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UPDS - govt talks fruitful
Correspondent DIPHU, OCT 24:
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Published on 25 Oct. 2009 1:05 AM IST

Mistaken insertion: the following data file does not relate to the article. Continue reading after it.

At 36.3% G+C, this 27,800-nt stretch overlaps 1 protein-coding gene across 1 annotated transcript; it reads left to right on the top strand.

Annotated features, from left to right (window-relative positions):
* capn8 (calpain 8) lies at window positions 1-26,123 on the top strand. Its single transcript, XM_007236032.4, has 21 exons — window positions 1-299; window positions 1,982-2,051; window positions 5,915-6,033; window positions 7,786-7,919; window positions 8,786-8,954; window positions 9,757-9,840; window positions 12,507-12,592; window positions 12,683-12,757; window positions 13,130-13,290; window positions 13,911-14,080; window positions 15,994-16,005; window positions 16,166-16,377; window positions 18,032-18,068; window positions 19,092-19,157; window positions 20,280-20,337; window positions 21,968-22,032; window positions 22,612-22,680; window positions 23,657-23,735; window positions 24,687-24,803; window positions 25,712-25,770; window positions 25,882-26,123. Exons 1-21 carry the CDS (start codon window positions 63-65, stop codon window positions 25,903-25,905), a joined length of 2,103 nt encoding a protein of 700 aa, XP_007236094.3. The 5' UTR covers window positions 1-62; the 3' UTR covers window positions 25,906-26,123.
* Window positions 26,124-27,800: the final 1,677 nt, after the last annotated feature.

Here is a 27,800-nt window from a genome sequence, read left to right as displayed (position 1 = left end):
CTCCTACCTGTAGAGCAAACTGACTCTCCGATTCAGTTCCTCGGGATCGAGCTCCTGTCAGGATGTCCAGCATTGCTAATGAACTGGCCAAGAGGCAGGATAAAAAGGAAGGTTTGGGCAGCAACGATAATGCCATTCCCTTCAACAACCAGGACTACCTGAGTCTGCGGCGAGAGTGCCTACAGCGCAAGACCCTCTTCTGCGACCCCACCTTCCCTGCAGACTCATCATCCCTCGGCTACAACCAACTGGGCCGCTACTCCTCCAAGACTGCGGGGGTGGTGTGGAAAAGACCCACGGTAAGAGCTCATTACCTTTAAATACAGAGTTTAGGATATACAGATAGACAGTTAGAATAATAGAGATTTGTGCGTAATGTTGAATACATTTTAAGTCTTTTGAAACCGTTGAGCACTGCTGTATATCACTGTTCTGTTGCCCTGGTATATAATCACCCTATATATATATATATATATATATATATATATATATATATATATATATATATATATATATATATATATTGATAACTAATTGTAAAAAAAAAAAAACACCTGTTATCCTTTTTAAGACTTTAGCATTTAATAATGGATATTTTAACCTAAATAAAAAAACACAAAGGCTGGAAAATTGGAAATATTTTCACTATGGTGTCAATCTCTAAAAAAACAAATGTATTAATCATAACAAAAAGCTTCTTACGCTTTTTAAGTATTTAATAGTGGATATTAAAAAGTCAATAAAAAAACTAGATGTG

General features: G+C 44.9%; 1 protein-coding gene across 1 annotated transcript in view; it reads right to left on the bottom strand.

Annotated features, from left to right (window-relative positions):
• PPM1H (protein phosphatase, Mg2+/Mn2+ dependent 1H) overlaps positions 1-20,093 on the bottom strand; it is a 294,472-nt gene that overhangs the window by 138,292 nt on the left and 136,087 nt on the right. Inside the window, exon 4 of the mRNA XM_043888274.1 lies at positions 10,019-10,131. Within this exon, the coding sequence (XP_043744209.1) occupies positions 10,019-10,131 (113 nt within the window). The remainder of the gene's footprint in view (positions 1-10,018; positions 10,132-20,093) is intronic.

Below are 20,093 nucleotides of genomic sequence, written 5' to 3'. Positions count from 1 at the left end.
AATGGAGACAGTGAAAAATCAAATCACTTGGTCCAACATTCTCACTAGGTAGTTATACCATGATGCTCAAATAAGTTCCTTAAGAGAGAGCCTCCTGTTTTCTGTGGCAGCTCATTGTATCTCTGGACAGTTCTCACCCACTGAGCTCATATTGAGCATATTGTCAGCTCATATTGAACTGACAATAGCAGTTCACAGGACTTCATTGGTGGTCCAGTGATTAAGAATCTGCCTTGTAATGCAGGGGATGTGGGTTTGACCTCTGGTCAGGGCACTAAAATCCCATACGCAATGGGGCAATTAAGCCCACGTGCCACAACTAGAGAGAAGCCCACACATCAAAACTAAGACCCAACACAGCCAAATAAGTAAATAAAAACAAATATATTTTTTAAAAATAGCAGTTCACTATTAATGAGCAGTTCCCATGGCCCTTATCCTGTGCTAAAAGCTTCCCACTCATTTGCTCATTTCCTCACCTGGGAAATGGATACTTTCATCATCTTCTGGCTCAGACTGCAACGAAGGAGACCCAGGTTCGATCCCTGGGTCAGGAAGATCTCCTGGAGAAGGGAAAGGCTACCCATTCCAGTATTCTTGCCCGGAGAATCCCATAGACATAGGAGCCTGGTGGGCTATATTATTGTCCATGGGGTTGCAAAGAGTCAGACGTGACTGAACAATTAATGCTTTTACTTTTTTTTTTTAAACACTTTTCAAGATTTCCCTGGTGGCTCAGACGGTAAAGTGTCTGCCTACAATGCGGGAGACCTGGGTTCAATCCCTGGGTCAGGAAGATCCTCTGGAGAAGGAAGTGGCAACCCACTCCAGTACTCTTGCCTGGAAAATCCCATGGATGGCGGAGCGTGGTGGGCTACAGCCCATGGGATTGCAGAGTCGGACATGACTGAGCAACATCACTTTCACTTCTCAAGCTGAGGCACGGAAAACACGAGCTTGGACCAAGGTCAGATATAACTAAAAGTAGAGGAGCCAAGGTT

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The seventh round of talks between the United Peoples’ Democratic Solidarity and the union government was held on October 22 at New Delhi, where the radical Karbi organisation was learnt to have placed its charter of demands to the government. The UPDS leaders, before leaving for New Delhi had expressed optimism over the particular round of talk. While the Assam government was represented by Principal Home Secretary Subhas Das, IGP, Special Cell, Khogen Sharma and others, the union government was represented by home secretary for north east, Nabin Varma. A close source within the UPDS said that the charter of demands which the outfit placed before the Central government included granting of an interim Council under the new name Karbi Anglong Territorial Council with 45 government departments adding 15 new departments to the existing 30 under the control of KAAC by the concerned authority and a large monetary package. The other demands which the organization placed before the union government included request for elaborate sports infrastructure in the district and payment of financial assistance per month for each cadre of the militant organization. Speaking to media persons, Principal Home Secretary, Subhas Das hinted that the demands placed by the UPDS leadership might be solved during this round of talk itself or might require one more round of talks involving the three sides. He further mentioned that the peace talk was held within the ambit of the Indian Constitution and has reached a final stage. The seventh round of talks assumed significance as the union home minister, P. Chidambaram had assured to resolve the UPDS impasse within a stipulated period of 100 days as per the new complete surrender policy of militants by the Central Government. UPDS is favouring amalgamation of other Karbi armed groups and further creation of a single unit under its leadership. This move would however require concurrence from other ultra groups. It may be mentioned that the Centre, on earlier occasions, had straight away rejected UPDS’ demand for separate statehood but informed them that there would be discussion on some of their demands mentioned in the charter of demands. Since the signing of the ceasefire in 2002, the UPDS leadership has had only six rounds of talks with the government. Earlier, the outfit blamed frequent confiscation of weapons, harassment, intimidation and arrests for the demoralisation of UPDS members. The outfit later set two more conditions before the Centre for the talks to resume. In a letter to the joint secretary (Northeast) in the home ministry, UPDS “foreign secretary” Klirdap Kathar said the outfit would sign a fresh ceasefire agreement only if Delhi agreed to hold talks every three months until a solution was reached. The UPDS’ other condition was that its demand for self-rule be included in the terms of reference of the proposed State Reorganization body. Formed in 1999 after the merger of the Karbi National Volunteers and Karbi People’s Front, the UPDS sought the “right to self-rule” for the Karbis under Article 3 of the Constitution, a special economic package for the development of the twin hill districts of Assam and a corridor connecting Karbi Anglong.

 
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